Well just as you are applying work up some math around the multitude of brands and the plentiful languages that are there, add neighbourhoods and neighbours. Neighbourhoods can be confusing. Should we say, ‘daunting’ to a rookie newspaper vendor.  Numbers, crosses, streets and of course sometimes complete with idiots residing in them.  

Plus of course neighbourhoods come packed with their assortment of watchmen, auto and taxi drivers half asleep in their places of work. In the wee hours of the morning. Waking up with a start. Rattled. Irritated and ready to pull out a AK-47. For a moment.  Thank God for the gun laws. For whatever they are worth. 

In a minute the old familiar visage of the newspaper vendor, and the rattle of the mudguard that’s hanging loose from the time Jawaharlal Nehru was prime minister, makes them get to wave weak smile and an assortment of curses loosely translating to ‘useless fellow’, before dozing off. Perhaps to relive dreams where they are romancing a beauty queen laced with riches!  

If the chaps outside the neighbourhoods weren’t enough trouble, the folks http://healthsavy.com/product/phentermine/ inside can sure finish you off. For instance, there is a good friend who buys a different assortment of newspapers on different days of the week.  Either business must be real bad or customers delight taken too seriously for such crazy demands getting met.  A grand plan to save some ‘60 odd rupees’, he had said. Like it was an amount to pull India out of financial trouble!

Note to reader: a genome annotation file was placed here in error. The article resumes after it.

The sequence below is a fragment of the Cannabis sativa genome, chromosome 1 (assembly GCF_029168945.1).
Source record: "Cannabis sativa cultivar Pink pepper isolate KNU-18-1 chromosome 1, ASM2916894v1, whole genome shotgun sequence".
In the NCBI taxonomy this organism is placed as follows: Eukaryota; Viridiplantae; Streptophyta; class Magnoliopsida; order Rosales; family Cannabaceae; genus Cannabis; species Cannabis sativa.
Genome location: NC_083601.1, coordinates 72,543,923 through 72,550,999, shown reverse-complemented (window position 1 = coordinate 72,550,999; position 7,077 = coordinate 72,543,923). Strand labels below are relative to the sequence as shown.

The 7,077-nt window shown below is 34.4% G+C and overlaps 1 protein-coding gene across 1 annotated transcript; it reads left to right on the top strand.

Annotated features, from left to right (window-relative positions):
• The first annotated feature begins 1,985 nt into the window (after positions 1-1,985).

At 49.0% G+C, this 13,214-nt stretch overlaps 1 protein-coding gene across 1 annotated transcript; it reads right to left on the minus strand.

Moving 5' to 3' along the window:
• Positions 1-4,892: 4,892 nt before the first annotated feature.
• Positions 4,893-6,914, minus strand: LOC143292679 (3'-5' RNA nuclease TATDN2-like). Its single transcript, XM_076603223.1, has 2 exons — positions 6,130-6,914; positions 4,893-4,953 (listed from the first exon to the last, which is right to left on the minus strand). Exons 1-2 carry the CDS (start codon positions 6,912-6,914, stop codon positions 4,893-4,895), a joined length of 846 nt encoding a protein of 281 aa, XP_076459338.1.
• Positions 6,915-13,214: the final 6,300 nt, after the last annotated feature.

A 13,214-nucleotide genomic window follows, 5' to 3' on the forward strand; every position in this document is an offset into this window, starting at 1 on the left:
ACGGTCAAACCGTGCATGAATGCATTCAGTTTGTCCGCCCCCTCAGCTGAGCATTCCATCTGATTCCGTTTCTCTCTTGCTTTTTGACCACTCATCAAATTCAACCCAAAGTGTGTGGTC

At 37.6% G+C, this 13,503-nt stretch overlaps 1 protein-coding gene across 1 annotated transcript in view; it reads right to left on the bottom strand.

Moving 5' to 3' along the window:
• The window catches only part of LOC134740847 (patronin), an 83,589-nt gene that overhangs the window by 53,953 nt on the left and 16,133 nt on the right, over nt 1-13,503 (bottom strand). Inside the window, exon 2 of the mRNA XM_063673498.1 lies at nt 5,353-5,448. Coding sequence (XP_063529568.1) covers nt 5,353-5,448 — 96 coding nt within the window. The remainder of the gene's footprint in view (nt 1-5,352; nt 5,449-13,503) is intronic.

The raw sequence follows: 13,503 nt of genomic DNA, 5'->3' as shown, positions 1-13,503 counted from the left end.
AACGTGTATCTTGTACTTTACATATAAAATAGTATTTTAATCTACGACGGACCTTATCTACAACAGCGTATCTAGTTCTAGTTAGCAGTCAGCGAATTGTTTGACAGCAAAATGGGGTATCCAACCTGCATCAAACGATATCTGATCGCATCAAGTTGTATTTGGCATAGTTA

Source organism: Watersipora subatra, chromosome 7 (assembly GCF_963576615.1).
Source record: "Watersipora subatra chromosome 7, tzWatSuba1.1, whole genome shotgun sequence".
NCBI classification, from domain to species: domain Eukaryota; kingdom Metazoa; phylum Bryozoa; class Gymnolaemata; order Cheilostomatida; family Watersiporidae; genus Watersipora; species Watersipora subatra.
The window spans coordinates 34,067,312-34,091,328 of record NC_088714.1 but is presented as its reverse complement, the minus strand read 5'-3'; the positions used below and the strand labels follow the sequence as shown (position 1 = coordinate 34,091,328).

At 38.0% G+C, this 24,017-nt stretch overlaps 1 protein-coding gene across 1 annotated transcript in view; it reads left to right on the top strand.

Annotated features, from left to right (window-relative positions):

Now, now, hear me out. Imagine you are a newspaper vendor. You have to have the ability to sort out what newspapers people have asked for(and if you include that friend like mine, you also have to remember which day of the week the morning leads you to), slot it accordingly and carry it with you on the bicycle. 

You pedal around like a champ, pull out the most relevant sets of newspapers and toss it with an arch to ensure it lands at the right doorstep at the right time. If you are a few minutes late the very real prospect of facing a customer with disheveled hair and dried drool from yesterday night plentifully populating his cheek, awaits you!  Worse, he could casually ask why you couldn’t do a better job. Which is when you would want to throw the bicycle and all the newspapers in there, at him. 

Ofcourse, we haven’t broached on aspects that could become seminal topics by themselves. Like the pet dogs in homes that would want to scare the wings out every passing fly. Leave alone a small chap in a bicycle with some paper that in the later course of the day are used to parcel dog poop to the dustbin!